Good news! I’ll try to keep today’s article a little shorter than usual. I’ve been under the weather for the past few days and am struggling.
But still, the reckoning goes on, even if most people can’t see the need for it…
I’m talking about Wednesday’s GDP numbers that surprised on the upside. Real GDP growth came in at 0.6% for the December quarter and 3% for the year. That’s above trend growth.
And clowns like me have been warning about a recession!
But haaang on a minute. Just wait…
Before you turn your back on the wailing Cassandra’s, let me just turn you over to Paul Krugman who, in 2002, wrote:
‘To fight this recession the Fed needs more than a snapback; it needs soaring household spending to offset moribund business investment. And to do that, as Paul McCulley of Pimco put it, Alan Greenspan needs to create a housing bubble to replace the Nasdaq bubble.’
Now, Krugman is no slouch. He probably wrote that tongue in cheek. But Alan Greenspan certainly didn’t see the humour in it. He got the housing bubble going alright…
And six years later things got a little out of hand.
What’s this got to do with Australia?
Well, this is exactly what Glenn Stevens attempted to start in 2011. That is, create a housing boom to replace the mining boom.
What can we say? The policy has been a resounding success!
In the year to 31 December, the Aussie economy went nowhere near recession. Not officially anyway.
You see, the ‘real GDP’ number you see quoted everywhere measures the amount of production in the economy. So the mining sector, although going through a very tough time, still actually contributed strongly to ‘real GDP’ because of increased production in commodities like iron ore, coal and natural gas.
In terms of the industry contribution to growth, the mining sector grew 5.6% over the same period.
But when you take the prices received for the increased production into account, things don’t look so good.
‘Real net national disposable income’ does take prices received into account. It’s a better way of measuring actual economic wellbeing. As the Australian Bureau of Statistics notes, ‘a broader measure of change in national economic wellbeing is real net national disposable income’.
On this measure, Australia’s GDP fell by 0.1% in the December quarter; dropping by 1.1% over the year. In other words, the headline GDP figure increased by 3%, while the more effective measure fell by 1.1%.
That’s some disparity!
Of course, GDP is an aggregate number. Some areas are doing better than others. In the December quarter, Glenn Stevens’ housing bubble really came into force. Rising house prices, and the increased debt that comes with it, provided a big boost to household spending. The household sector was the strongest contributor to growth.
On an industry sector level, the financial sector also made a big contribution, as did construction; the rental, real estate and hiring services sector played its part too.
Along with hefty assistance, on the back of the increase in mining production, the strength from these debt and housing related industries made for a great headline GDP, which will do wonders for ‘confidence’ and the bullish case for the economy.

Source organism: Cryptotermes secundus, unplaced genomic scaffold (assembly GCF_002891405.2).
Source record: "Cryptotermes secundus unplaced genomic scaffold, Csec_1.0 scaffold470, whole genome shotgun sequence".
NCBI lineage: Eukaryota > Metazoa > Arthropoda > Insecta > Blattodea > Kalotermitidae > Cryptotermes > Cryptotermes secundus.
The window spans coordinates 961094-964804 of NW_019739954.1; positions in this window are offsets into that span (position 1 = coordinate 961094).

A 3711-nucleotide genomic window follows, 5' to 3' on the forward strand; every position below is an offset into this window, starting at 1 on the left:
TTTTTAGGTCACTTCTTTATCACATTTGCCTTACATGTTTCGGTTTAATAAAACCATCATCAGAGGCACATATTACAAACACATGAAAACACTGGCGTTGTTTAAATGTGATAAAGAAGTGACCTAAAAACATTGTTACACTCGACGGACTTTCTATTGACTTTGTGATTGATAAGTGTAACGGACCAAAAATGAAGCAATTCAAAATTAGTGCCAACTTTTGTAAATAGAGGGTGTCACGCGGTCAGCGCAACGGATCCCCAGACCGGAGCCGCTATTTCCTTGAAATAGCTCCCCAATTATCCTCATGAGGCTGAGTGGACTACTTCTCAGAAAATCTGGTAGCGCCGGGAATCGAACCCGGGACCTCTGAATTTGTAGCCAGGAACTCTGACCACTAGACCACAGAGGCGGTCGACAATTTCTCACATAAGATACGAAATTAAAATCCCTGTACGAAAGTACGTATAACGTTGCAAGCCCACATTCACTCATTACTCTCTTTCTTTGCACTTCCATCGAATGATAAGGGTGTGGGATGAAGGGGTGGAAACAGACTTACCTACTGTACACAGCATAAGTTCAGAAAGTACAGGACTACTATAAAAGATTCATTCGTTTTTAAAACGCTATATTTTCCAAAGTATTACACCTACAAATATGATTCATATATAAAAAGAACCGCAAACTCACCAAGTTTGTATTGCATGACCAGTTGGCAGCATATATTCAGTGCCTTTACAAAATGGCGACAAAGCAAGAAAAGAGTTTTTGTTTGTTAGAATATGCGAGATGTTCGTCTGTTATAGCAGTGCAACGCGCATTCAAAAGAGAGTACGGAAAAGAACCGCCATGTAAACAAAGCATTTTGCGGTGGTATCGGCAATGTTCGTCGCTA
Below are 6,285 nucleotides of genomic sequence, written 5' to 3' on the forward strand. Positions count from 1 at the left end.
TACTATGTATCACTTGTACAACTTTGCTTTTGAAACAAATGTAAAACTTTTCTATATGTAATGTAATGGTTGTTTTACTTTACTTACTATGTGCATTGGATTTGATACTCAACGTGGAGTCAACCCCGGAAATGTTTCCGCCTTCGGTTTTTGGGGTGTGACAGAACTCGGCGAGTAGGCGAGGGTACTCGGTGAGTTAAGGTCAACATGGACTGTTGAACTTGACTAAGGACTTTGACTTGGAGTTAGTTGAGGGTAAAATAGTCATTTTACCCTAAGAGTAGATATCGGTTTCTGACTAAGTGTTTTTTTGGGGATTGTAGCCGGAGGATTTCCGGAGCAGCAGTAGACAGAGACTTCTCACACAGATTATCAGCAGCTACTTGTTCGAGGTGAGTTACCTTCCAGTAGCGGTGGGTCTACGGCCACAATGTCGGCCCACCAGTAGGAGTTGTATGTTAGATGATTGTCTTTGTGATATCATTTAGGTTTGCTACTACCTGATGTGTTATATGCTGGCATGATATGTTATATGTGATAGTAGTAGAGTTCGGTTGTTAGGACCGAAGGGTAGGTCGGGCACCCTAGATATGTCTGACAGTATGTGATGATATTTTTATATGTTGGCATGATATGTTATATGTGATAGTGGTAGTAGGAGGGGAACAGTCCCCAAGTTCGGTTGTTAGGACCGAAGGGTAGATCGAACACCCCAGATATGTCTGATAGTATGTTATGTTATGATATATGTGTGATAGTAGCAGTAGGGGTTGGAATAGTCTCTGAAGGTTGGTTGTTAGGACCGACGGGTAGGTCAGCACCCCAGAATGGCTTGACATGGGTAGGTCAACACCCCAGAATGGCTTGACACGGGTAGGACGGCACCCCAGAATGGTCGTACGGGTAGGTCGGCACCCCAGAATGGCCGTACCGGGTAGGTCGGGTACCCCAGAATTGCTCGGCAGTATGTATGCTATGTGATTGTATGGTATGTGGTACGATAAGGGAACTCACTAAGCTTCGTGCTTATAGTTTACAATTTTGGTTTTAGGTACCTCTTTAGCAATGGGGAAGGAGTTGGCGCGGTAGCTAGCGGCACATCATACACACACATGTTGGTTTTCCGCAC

But the story is the same as it was in the US back in the mid-2000s. Debt fuelled growth (and the services that feed off this increase in debt) do very well for a short period of time (as in, a few years).
But then what? If you think building an economic structure around a constant increase in debt (while the income we earn to service the debt continues to fall) is a viable economic strategy, then…I don’t know…maybe apply for a job at the RBA.
The bottom line is that it isn’t viable over the long term. Anyone with common sense can see that. But we live in a short term world where the focus is always on the next quarter, or the next year. Not only that, but vested interests have such influence in this country that the chances of genuine reform are virtually impossible.
Take the just released BIS Shrapnel report that ramped up the scare campaign on negative gearing. The report, used by Treasurer Scott Morrison to slam Labor’s proposed changes to negative gearing, is already a laughing stock.
BIS Shrapnel won’t say who commissioned the report, but it did reveal it wasn’t a political or property lobby group that was responsible. It was a ‘private client’.
BIS has ‘private clients’ all across the property industry. They even have testimonials for two property clients on their website, including this one from Lend Lease, one of the largest land bankers and property developers in the country:
‘The residential research fundamentals and insights provided by BIS Shrapnel have always been very thorough and robust. Lend Lease subscribes to numerous BIS Shrapnel subscriptions and has also commissioned tailored research. The insights from these documents has been of great benefit for reporting, forward planning and monitoring performance.’
I bet it has. And no doubt some commissioned research has done wonders to help influence policy, too.
In the US housing bubble, the banks ‘owned’ the ratings agencies. The agencies gave the banks whatever credit rating they wanted.
It’s no different here. In a bubble, anyone can be bought, including economic forecasting firms.
All this furore around negative gearing tells you that it’s very good policy for a small part of society. And they are fighting tooth and nail to keep it.
The problem is that it’s not good for the majority of Australians. While ‘the majority’ are meant to vote governments in or out, that all depends on how effective scare campaigns are.
And as far as I can tell, this one isn’t going so well for the government.
Editor, Crisis & Opportunity
Ed Note: The above article was originally published in Markets and Money.
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